So when young people ages 14-25 come to church what do they find, generally?[iii] They find a shape of Christianity virtually irrelevant to their virtual realities. They find a pyramid power structure contrary to their relationally oriented internet networking. [FaceBook, a social networking website, founded by Mark Zukerberg and his college roommates at Harvard in 2004, now has more than 550 million subscribers.] They find, for the most part, the music to be somewhat archaic. One example is the SONIC PRAISE CD (by Sonic Flood) in which the worship leader tries to convince his audience that even “oldies” can have meaning if they are updated musically. I was expecting Amazing Grace or a 1950s youth hymnal chorus spiffed up a bit. The reference was to Shine Jesus, Shine, circa 1982. Ancient history.

But has it ever been different? Well, yes and no. Youth have always found fault with the status quo. They have always wanted to move ahead a little faster than their more conservative seniors. And their parents, grandparents, teachers, and seniors in general, have always criticized their music and style of dress. If anything, with the acceleration in the rate of information exchange and the ease of international communication (Def.- Teenager = mobile phone + texting + ear), teens & twenties not only have easier access to each other, but they can connect so much faster and in so many more ways (cell-phone, texting, Skype, Facebook, etc.) than a few years ago. This, plus their ability to be “early adapters” enables them to become more insular than any generation before them. When our daughter was in high school I joined her to watch an MTV show called Real World. The scenario is a gathering together of 5-8 select teens/twenty-somethings who live together, live on camera, 24/7.[iv] The show presents life as they experience it, with all its romantic developments, breakups and heartaches. As Bethany and I watched Real World it finally hit me like a jolt— if this show was about anything it was not the real world!  It’s a world with no adults, no societal guidelines, no children running, and little personal responsibility beyond remembering to get dressed when you get out of bed in the afternoon and to brush your teeth in case you meet someone. But from this experience I learned something: there is no such thing as “western culture”; rather, there are “western cultures.” The West, has in reality, multi-cultures, defined by generational differences in a big way, by geographic region, by the urban-suburban-rural context, and, of course, by economics.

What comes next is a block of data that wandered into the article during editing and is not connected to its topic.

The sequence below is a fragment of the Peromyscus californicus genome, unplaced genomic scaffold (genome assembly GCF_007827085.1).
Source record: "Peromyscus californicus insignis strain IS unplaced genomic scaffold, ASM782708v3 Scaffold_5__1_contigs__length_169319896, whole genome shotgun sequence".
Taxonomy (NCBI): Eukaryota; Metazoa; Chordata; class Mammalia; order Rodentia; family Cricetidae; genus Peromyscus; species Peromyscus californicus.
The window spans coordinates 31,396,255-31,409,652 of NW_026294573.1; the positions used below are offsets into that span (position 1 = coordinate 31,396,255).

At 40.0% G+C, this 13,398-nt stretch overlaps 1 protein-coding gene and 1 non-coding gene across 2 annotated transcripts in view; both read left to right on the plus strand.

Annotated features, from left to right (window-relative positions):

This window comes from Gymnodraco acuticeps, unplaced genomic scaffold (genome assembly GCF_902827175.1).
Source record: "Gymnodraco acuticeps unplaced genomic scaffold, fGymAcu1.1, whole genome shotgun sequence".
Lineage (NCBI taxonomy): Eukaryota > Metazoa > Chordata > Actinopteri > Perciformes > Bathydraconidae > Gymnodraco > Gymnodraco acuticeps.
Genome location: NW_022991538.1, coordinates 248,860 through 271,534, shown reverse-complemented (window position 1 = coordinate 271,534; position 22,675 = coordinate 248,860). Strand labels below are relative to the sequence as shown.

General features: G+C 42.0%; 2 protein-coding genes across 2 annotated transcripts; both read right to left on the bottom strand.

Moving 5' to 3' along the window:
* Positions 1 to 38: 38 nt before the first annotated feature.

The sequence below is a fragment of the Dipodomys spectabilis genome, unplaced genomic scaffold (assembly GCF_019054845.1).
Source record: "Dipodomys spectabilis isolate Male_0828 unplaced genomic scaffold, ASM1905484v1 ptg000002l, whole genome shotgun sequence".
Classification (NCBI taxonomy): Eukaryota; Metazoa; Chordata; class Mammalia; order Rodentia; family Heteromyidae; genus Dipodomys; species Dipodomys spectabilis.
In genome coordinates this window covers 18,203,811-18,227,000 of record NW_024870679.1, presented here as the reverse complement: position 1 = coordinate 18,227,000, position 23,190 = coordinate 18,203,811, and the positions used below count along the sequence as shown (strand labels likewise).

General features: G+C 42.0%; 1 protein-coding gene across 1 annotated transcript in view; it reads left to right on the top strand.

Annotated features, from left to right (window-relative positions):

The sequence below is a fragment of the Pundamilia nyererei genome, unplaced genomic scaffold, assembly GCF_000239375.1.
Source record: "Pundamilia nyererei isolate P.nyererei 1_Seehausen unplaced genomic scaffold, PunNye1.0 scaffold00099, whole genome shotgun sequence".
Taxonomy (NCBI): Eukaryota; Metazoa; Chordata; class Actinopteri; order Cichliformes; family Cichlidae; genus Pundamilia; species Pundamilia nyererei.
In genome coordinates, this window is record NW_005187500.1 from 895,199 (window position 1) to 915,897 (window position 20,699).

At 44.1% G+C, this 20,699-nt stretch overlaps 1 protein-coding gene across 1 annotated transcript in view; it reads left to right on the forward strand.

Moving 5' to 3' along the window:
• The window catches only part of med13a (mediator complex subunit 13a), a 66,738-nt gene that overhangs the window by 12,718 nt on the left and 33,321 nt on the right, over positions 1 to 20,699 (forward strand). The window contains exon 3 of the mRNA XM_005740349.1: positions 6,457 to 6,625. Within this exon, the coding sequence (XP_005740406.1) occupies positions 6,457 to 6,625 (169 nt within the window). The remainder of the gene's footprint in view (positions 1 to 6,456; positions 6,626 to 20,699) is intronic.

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[i] First World- Europe/China. Second World- the Americas, Australia. Third World- Africa, Latin America. Fourth World- recovering/emerging former Soviet nations.

[ii] Teens themselves spent $105 billion and influenced their parents to spend, on them, an additional $48 billion, for a total of $153 billion annually. “Report of Teen Research Unlimited Study,” Discount Store News, January 3, 2000. Statistic for fiscal year 1999.

[iii] I am well aware that to employ the phrase “churches generally,” is impossible. What is at stake here is the general reaction of unchurched youth to traditional Christian worship, whether or not they employ more contemporary worship music.

[iv] MTV also offers a similar show called Road Rules. The difference being a travel ingredient.